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Neuropharmacology. 2004 Jan;46(1):63-73.

The sleep inducing brain lipid cis-oleamide (cOA) does not modulate serotonergic transmission in the CA1 pyramidal neurons of the hippocampus in vitro.

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Sunderland Pharmacy School, School of Health, Social and Natural Sciences, University of Sunderland, Chester Road Campus, Wharncliffe Street, Sunderland, SR1 3SD, UK.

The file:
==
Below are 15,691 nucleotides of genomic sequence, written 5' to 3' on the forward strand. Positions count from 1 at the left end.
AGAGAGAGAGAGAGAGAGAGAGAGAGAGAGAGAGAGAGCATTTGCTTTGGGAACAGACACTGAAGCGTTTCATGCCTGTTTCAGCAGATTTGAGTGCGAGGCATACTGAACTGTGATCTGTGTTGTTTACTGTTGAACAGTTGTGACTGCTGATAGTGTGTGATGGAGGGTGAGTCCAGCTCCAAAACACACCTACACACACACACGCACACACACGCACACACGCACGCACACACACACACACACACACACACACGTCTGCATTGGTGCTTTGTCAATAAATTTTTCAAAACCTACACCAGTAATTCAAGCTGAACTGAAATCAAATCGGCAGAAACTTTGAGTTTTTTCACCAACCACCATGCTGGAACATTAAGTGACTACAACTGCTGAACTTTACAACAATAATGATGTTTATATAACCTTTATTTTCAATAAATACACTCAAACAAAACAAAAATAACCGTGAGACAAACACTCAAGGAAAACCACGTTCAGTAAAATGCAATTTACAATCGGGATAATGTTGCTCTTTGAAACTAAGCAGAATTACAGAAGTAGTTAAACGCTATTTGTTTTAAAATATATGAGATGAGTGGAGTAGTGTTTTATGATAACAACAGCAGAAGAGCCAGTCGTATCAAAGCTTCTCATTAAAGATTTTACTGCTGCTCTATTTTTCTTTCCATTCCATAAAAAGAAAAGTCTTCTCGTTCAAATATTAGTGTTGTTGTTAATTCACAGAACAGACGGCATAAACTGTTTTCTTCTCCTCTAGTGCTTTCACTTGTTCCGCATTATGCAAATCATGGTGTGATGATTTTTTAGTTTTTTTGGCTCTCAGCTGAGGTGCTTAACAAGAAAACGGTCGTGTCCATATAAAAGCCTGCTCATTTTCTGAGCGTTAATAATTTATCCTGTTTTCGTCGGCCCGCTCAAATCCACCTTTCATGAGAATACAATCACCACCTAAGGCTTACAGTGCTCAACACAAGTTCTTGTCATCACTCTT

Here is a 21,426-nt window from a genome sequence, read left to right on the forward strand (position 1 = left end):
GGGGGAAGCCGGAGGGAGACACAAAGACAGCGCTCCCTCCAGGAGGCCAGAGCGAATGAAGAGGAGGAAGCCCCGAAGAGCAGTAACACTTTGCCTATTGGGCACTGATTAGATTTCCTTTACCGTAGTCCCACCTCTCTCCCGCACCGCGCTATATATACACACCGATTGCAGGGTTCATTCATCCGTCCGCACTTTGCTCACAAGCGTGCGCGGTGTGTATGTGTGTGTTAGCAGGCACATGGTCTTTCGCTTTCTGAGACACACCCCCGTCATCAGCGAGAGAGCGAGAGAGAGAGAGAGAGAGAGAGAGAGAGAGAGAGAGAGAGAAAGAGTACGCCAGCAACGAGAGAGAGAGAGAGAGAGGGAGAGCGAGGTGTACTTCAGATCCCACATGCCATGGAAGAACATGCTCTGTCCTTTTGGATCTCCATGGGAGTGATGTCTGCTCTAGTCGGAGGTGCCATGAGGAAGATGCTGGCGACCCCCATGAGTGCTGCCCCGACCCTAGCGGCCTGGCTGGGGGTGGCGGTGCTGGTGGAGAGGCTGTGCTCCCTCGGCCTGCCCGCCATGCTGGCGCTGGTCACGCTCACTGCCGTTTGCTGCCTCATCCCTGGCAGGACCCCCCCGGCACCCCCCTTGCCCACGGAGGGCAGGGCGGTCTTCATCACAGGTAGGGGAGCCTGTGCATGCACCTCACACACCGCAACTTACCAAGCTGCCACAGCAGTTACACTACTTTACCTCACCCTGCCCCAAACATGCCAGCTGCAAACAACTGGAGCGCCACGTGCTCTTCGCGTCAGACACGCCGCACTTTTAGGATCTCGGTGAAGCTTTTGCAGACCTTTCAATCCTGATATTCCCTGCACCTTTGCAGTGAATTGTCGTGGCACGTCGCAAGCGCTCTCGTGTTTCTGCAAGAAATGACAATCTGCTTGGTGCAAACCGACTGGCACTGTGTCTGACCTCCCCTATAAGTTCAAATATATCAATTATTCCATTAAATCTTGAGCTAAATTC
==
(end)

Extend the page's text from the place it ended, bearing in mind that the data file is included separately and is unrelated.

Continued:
cis-Oleamide (cOA) is a novel sleep inducing brain lipid with an unknown mechanism of action. High affinity interactions with metabotropic 5-HT receptors (2A/C and 1A subtypes) in frog oocytes and expression systems have been reported, but functional in vitro evidence for the modulatory effect is still lacking. Here, we addressed the ability of cOA to modulate 5-HT-induced cellular actions in the CA1 neurons of the rat hippocampal slice.5-HT (0.1-100 microM) concentration dependently reduced the amplitude of the evoked field population spike (fPS), and produced a hyperpolarising shift in the resting membrane potential (Vr) and a drop in input resistance (R in). The effects of a low dose of 5-HT (3.2 microM) on fPS, Vr and R in were reversed by the specific 5-HT(1A)-receptor antagonist WAY 100135 (10 microM). cOA (1 microM) failed to potentiate 5-HT1A receptor mediated effects on fPS, Vr or R in. High doses of 5-HT also recruited both 5-HT2 and 5-HT3 receptors, causing an increase in the rate and amplitude of sIPSCs. cOA (1 microM), in the presence of Y 25130, failed to potentiate the 5-HT2 receptor induced enhancement of sIPSCs. In summary, cis-oleamide failed to modulate metabotropic responses to exogenous 5-HT in this microelectrode study at concentrations well in excess of those reported to modulate 5-HT1A and 5-HT2A/C systems in earlier studies.

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